New Weapon for Fighting Antibiotic Drug Resistance
The most important antibiotics in general use today are the b-lactam family of products, but the medical community faces a serious problem with these antibiotics: the increasing development of drug resistance. The resistance is caused by hydrolysis of the b-lactam by a bacterial lactamase enzyme, but fortunately it can often be overcome by the use of a serine b-lactamase inhibitor in combination with the drug. This approach is successfully used already, for example clavulanic acid is used in combination with amoxycillin in Augmentin.
Unfortunately, various b-lactam drugs are also inactivated by metallo-b-lactamases, which cannot be overcome by the current range of serine b-lactamase inhibitors. Until recently, there have been no metallo-b-lactamase inhibitors of any kind to protect the drugs from this type of resistance.
Researchers at Oxford University’s Department of Chemistry now believe they have found a solution to this problem. They have discovered a new class of inhibitors of Class B bacterial lactamases, which are responsible for the hydrolysis of many antibiotics and hence drug resistance in those bacteria.
The researchers identified a number of potentially useful inhibitor compounds, which are mainly perfluoroalkyl derivatives of a-amino acids or a peptide, made by either conventional routes or by a novel method involving oxazolidinone formation, silylation and desilylation with ring cleavage. Assays for inhibition were carried out using the published procedures of Walter et al to yield inhibition constants, and kinetic data is also available for certain compounds.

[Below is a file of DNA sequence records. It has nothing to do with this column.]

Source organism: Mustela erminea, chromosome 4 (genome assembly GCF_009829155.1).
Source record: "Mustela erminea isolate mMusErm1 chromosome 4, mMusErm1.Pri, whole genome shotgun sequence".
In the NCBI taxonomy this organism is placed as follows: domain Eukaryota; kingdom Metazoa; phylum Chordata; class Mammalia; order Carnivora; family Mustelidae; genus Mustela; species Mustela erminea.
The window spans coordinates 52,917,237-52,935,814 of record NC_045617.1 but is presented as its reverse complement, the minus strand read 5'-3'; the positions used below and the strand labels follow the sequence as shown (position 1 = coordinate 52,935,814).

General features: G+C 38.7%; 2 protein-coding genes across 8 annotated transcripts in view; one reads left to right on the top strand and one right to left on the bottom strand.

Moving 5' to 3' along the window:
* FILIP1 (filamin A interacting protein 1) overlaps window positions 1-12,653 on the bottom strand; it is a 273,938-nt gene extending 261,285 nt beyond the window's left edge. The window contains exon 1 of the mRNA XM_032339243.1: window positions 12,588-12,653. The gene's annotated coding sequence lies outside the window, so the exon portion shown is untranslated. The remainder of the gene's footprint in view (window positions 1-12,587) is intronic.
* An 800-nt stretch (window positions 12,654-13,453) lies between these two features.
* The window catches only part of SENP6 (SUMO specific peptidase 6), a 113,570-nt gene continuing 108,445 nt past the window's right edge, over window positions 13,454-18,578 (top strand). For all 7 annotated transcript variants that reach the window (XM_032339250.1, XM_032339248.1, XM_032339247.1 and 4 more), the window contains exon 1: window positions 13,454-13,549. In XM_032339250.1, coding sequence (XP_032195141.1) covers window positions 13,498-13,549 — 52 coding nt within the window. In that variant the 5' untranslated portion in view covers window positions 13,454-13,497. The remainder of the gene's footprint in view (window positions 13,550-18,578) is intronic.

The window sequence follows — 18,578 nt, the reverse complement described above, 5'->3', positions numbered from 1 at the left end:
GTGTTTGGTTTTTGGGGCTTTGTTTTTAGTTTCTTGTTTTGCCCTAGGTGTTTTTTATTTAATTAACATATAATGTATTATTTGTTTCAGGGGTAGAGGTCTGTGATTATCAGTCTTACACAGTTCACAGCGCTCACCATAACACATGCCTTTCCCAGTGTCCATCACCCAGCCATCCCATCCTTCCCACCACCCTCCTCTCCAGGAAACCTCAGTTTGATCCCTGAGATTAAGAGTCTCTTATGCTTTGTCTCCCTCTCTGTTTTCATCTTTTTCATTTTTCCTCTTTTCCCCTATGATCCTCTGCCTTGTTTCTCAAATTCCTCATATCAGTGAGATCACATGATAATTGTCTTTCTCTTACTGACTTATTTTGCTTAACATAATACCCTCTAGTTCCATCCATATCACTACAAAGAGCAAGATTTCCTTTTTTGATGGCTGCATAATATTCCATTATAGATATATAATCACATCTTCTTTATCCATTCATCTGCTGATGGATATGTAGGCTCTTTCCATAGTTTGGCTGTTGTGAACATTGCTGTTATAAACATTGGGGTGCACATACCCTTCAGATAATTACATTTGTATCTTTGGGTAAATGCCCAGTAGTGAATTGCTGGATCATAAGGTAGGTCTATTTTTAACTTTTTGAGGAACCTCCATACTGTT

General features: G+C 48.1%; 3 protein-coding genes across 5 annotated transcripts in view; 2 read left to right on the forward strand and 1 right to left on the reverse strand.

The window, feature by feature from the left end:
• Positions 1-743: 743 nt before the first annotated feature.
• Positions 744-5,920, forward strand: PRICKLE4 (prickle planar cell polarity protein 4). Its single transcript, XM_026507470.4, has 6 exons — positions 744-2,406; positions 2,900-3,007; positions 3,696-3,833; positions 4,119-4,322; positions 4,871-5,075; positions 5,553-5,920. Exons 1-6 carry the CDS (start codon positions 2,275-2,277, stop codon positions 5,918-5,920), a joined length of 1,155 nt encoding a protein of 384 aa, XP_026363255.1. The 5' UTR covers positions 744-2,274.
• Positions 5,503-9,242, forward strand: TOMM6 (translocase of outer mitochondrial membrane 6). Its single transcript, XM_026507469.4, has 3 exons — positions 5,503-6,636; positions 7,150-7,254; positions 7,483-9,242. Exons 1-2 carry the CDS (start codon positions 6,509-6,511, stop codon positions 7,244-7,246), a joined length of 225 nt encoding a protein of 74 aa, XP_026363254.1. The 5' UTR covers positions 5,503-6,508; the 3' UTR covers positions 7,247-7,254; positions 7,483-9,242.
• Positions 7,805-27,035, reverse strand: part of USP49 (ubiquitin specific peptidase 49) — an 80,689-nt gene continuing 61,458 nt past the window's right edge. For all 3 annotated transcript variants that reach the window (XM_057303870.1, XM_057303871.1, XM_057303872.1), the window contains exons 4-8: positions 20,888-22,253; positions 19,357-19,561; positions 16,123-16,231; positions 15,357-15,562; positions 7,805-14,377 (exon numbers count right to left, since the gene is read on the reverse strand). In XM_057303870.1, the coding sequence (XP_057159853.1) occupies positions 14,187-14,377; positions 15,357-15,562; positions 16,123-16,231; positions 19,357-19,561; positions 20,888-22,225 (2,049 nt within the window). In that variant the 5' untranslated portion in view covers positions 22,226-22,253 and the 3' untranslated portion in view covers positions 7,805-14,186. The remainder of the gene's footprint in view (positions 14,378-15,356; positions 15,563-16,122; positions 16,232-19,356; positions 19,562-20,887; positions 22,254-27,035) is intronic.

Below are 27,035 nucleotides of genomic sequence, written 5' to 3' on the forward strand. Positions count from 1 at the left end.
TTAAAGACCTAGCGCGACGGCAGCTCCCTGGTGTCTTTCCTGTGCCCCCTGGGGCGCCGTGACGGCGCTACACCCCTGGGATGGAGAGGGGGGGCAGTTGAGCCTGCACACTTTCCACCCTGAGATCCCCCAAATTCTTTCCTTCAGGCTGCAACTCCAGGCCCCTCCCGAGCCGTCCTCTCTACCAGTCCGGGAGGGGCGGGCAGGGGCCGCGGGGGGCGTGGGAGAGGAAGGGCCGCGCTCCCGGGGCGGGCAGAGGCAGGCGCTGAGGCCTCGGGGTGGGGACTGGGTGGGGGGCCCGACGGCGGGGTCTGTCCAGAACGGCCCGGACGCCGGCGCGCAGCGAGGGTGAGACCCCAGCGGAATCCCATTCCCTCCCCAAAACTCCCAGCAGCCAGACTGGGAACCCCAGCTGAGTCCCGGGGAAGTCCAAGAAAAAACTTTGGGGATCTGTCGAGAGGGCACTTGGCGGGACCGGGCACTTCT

The new metallo-b-lactamase inhibitors provide an attractive alternative approach to enhancing antibiotic performance and overcoming antibiotic resistance in bacteria.
Isis Innovation, Oxford’s technology transfer company, holds a granted patent on this novel technology and welcomes contact from companies interested in commercially developing this technology for the drug industry.
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